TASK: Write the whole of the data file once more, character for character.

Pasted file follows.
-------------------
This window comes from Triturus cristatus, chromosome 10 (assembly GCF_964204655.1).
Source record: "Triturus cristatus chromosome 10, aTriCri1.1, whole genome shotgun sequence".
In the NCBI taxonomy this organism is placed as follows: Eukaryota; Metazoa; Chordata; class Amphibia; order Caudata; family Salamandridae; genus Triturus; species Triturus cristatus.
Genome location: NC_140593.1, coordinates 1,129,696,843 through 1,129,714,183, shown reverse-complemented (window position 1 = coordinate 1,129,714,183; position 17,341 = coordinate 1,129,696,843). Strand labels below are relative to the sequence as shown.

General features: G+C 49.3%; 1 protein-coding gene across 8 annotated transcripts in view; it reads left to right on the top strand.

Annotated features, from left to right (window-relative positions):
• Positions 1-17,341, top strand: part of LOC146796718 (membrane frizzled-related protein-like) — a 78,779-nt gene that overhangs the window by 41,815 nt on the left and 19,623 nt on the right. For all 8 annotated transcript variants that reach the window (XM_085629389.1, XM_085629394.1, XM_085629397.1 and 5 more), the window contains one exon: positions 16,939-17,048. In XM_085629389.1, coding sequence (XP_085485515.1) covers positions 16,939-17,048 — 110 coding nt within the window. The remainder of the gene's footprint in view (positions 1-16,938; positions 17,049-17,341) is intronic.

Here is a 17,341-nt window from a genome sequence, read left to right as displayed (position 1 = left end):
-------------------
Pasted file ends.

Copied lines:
This window comes from Triturus cristatus, chromosome 10 (assembly GCF_964204655.1).
Source record: "Triturus cristatus chromosome 10, aTriCri1.1, whole genome shotgun sequence".
In the NCBI taxonomy this organism is placed as follows: Eukaryota; Metazoa; Chordata; class Amphibia; order Caudata; family Salamandridae; genus Triturus; species Triturus cristatus.
Genome location: NC_140593.1, coordinates 1,129,696,843 through 1,129,714,183, shown reverse-complemented (window position 1 = coordinate 1,129,714,183; position 17,341 = coordinate 1,129,696,843). Strand labels below are relative to the sequence as shown.

General features: G+C 49.3%; 1 protein-coding gene across 8 annotated transcripts in view; it reads left to right on the top strand.

Annotated features, from left to right (window-relative positions):
• Positions 1-17,341, top strand: part of LOC146796718 (membrane frizzled-related protein-like) — a 78,779-nt gene that overhangs the window by 41,815 nt on the left and 19,623 nt on the right. For all 8 annotated transcript variants that reach the window (XM_085629389.1, XM_085629394.1, XM_085629397.1 and 5 more), the window contains one exon: positions 16,939-17,048. In XM_085629389.1, coding sequence (XP_085485515.1) covers positions 16,939-17,048 — 110 coding nt within the window. The remainder of the gene's footprint in view (positions 1-16,938; positions 17,049-17,341) is intronic.

Here is a 17,341-nt window from a genome sequence, read left to right as displayed (position 1 = left end):